As mentioned, typically, transmission mode measurements of live cells have been limited to using a synchrotron IR source in order to overcome some of the difficulties associated with the strong IR absorbance of water obscuring bands of interest. Recently, live cells have been studied in transmission mode imaging using a conventional globar mid-IR source, see, for example, Figure 4.3 A microfluidic device was prepared between thick IR transparent windows (CaF2), to which cell culture medium was introduced. The cells adhered to the bottom window before the device was sealed to 10 µm thickness by use of a spacer. Imaging measurements through thick infrared transparent windows suffer from chromatic aberration resulting in a wavelength-dependent spread of focus in the z-direction. The use of two CaF2 lenses, carefully positioned, above and below the windows eliminates this chromatic aberration by allowing all wavelengths to focus at the same point, Figure 4(a).3 By using this approach, it was possible to clearly image cell position according to the amide II band, Figure 4(b). There was a magnifying effect of the pseudo-sphere arrangement which allowed sub-cellular differences to be resolved. Extracted average spectra from the cell indicated a change in DNA/RNA conformation upon cell spreading, Figure 4(c). The transmission measurement mode methodology was further extended to study live cells in droplets of media which were created in oil flow.3 Individual droplets were produced in a microfluidics device which contained one or two cells per droplet. Although the cells could not be imaged during flow, once stationary, the imaging of single cells could be achieved, opening up the possibility for single cell studies in discrete environments with chemical imaging.

Conclusions

Live cell spectroscopic imaging studies using a standard globar IR light source show promising results in both the ATR and transmission measurement modes. This is an exciting area of biomedical research with opportunities to examine the influence of various environmental stimuli. By combining FT-IR imaging methodology with microfluidics devices, the opportunity to study live cells by FT-IR imaging in controlled environments is now possible and further work in this area is underway in the authors’ laboratory.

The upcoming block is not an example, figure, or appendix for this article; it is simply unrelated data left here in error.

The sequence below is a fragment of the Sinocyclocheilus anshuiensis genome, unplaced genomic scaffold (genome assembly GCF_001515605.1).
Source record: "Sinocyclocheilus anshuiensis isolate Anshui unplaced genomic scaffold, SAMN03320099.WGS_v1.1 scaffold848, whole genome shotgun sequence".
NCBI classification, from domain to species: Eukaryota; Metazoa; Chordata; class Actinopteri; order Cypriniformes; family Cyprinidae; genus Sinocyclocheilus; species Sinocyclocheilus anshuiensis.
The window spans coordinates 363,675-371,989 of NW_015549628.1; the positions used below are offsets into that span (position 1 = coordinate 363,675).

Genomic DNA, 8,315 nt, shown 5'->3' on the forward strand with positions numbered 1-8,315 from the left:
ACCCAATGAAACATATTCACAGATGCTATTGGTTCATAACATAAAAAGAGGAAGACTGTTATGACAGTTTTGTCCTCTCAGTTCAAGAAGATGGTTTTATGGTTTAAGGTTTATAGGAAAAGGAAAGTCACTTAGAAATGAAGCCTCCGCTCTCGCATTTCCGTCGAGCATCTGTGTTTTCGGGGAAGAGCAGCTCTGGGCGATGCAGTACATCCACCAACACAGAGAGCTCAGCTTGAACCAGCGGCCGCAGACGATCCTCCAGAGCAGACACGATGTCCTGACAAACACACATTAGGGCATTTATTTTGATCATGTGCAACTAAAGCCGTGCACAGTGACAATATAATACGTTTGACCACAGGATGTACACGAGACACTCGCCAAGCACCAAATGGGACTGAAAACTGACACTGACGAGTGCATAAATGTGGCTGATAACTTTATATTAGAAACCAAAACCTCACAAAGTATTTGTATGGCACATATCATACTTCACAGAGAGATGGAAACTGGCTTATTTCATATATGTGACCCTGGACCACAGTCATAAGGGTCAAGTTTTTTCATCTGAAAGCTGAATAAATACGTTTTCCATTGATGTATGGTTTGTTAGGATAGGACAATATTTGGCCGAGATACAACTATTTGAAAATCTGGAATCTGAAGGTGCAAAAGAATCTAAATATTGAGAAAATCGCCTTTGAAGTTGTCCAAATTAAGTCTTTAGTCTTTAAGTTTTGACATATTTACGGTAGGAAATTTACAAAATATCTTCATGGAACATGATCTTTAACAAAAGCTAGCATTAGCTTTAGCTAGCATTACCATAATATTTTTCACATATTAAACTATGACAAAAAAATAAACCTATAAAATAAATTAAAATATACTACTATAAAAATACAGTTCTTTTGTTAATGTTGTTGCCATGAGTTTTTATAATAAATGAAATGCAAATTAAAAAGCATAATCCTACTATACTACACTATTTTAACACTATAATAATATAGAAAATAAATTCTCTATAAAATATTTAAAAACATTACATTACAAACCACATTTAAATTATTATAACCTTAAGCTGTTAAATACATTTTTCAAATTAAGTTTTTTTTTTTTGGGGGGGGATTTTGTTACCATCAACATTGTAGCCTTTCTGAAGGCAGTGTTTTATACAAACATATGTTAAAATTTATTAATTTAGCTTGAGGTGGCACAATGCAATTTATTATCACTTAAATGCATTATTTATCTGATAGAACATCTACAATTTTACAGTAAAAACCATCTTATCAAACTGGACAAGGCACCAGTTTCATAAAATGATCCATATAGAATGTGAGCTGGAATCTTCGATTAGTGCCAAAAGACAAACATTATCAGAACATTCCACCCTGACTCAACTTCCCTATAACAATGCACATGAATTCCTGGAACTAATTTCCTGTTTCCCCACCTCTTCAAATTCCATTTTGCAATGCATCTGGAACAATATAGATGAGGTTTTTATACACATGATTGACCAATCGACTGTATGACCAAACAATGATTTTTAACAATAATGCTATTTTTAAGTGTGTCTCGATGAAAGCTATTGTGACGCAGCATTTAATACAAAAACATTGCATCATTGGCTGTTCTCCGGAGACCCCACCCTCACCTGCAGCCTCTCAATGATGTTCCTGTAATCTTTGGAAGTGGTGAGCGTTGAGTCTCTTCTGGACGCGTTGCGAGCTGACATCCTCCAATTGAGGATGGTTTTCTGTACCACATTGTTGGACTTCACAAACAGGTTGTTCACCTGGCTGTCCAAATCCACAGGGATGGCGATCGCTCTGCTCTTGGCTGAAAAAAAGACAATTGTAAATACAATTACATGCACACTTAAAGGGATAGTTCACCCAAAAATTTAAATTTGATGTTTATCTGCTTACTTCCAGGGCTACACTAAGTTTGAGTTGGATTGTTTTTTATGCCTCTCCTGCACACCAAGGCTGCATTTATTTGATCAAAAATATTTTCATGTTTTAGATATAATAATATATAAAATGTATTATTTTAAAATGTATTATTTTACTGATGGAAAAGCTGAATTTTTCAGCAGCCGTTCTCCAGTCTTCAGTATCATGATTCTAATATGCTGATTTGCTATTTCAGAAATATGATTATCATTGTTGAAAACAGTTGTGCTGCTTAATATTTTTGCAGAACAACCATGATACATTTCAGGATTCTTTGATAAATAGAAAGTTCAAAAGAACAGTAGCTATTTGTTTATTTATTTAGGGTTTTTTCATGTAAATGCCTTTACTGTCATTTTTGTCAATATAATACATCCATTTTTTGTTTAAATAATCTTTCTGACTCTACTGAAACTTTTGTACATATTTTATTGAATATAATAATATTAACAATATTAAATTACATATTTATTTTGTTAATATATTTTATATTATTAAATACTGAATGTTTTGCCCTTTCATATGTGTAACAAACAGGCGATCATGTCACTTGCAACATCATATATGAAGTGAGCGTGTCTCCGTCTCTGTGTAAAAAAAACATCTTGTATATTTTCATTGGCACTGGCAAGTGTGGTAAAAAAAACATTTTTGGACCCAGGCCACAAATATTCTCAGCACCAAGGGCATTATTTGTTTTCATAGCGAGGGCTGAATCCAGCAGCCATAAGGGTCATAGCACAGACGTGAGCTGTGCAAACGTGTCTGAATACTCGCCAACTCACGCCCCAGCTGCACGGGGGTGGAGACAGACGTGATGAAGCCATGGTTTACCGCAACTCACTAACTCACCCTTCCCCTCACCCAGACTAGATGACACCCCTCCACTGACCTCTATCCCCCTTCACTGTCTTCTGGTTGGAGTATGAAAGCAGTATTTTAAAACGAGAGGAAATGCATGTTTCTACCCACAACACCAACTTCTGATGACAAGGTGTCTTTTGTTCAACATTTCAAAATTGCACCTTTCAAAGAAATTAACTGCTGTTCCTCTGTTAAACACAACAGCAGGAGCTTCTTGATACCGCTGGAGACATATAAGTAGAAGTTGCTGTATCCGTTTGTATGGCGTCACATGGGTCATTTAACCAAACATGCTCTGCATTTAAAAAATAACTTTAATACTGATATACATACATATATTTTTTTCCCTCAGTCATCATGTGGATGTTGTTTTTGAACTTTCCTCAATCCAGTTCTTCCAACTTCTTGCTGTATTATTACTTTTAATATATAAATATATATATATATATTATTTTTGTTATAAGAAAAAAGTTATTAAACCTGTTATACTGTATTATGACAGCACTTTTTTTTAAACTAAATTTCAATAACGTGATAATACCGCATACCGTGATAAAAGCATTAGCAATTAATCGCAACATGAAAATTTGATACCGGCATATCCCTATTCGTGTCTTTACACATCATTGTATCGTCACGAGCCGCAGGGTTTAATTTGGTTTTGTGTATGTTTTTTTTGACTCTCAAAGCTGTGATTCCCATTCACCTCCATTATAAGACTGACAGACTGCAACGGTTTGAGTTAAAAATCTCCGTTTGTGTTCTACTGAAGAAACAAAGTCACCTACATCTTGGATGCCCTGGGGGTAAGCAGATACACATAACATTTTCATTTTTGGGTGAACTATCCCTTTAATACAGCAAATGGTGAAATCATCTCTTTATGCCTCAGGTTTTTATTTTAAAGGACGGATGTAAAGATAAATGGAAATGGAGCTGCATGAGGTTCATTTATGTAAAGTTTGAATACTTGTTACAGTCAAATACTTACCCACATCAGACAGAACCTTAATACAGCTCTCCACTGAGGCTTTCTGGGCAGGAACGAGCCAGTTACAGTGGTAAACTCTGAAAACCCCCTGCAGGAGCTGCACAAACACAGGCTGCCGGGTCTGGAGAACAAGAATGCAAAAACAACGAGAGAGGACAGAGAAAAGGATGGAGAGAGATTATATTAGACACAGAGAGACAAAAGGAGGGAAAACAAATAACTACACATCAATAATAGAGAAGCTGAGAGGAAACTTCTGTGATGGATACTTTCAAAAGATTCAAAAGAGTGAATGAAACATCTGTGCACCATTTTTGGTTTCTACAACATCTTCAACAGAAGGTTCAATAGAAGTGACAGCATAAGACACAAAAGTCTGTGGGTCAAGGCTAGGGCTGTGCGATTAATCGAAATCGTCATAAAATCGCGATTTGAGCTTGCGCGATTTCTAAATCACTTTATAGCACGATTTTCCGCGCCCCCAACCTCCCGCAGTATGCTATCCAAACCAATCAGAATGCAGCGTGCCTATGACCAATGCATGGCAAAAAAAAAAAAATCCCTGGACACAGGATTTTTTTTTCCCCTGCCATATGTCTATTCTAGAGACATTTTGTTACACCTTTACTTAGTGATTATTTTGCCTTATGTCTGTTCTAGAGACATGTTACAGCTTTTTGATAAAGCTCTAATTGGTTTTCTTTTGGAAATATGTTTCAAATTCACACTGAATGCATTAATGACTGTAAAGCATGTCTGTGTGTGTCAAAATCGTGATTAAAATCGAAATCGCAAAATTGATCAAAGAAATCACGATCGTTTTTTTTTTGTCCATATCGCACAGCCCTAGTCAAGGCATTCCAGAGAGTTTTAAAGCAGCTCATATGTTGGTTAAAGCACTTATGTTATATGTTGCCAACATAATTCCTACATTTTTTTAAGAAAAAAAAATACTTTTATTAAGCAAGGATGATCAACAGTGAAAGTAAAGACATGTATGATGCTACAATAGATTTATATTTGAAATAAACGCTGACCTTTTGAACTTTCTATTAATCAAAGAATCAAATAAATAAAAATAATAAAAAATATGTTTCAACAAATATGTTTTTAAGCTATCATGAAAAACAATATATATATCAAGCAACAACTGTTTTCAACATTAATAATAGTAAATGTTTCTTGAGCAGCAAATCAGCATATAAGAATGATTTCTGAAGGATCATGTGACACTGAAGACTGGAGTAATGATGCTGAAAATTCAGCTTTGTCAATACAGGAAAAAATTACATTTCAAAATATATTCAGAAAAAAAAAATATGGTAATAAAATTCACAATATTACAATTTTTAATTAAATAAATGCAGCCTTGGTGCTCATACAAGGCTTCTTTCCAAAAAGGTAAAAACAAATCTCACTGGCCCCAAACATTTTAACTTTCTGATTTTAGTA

References

  1. R. Salzer and H.W. Siesler, Eds, Infrared and Raman Spectroscopic Imaging, 1st Edn. John Wiley & Sons Ltd, Chichester, UK (2009).
  2. M.K. Kuimova, K.L.A. Chan and S.G. Kazarian, “Chemical imaging of live cancer cells in the natural aqueous environment”, Appl. Spectrosc. 63(2), 164 (2009). doi: 10.1366/000370209787391969
  3. K.L.A. Chan and S.G. Kazarian, “Aberration-free FTIR spectroscopic imaging of live cells in microfluidic devices”, Analyst 138(14), 4040 (2013). doi: 10.1039/C3AN00327B
  4. C.J. Hirschmugl and K.M. Gough, “Fourier transform infrared spectrochemical imaging: review of design and applications with a focal plane array and multiple beam synchrotron radiation source”, Appl. Spectrosc. 66(5), 475 (2012). doi: 10.1366/12-06629
  5. S.G. Kazarian and K.L.A. Chan, “Micro- and macro-attenuated total reflection Fourier transform infrared spectroscopic imaging”, Appl. Spectrosc. 64(5), 135A (2010). doi: 10.1366/000370210791211673
  6. S.G. Kazarian and K.L.A. Chan, “ATR-FTIR spectroscopic imaging: recent advances and applications to biological systems”, Analyst 138(7), 1940 (2013).  doi: 10.1039/c3an36865c
  7. S.G. Kazarian and A.V. Ewing, “Applications of Fourier transform infrared spectroscopic imaging to tablet dissolution and drug release”, Expert Opin. Drug Del. 10(9), 1207 (2013).doi: 10.1517/17425247.2013.801452
  8. S.E. Glassford, L. Govada, N.E. Chayen, B. Byrne and S.G. Kazarian, “Micro ATR FT-IR imaging of hanging drop protein crystallisation”, Vib. Spectrosc. 63, 492 (2012).doi: 10.1016/j.vibspec.2012.07.011